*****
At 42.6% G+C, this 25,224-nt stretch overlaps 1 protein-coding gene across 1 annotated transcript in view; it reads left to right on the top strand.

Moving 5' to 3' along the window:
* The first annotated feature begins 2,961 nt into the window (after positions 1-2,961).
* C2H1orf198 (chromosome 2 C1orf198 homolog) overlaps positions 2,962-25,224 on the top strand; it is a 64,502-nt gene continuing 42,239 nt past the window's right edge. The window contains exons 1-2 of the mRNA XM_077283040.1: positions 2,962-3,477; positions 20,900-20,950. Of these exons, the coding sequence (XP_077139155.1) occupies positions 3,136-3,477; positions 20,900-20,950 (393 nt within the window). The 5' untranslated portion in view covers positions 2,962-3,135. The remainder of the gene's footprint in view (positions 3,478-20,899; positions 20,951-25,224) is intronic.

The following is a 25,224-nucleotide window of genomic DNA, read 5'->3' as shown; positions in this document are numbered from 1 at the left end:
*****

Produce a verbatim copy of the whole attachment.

At 42.6% G+C, this 25,224-nt stretch overlaps 1 protein-coding gene across 1 annotated transcript in view; it reads left to right on the top strand.

Moving 5' to 3' along the window:
* The first annotated feature begins 2,961 nt into the window (after positions 1-2,961).
* C2H1orf198 (chromosome 2 C1orf198 homolog) overlaps positions 2,962-25,224 on the top strand; it is a 64,502-nt gene continuing 42,239 nt past the window's right edge. The window contains exons 1-2 of the mRNA XM_077283040.1: positions 2,962-3,477; positions 20,900-20,950. Of these exons, the coding sequence (XP_077139155.1) occupies positions 3,136-3,477; positions 20,900-20,950 (393 nt within the window). The 5' untranslated portion in view covers positions 2,962-3,135. The remainder of the gene's footprint in view (positions 3,478-20,899; positions 20,951-25,224) is intronic.

The following is a 25,224-nucleotide window of genomic DNA, read 5'->3' as shown; positions in this document are numbered from 1 at the left end: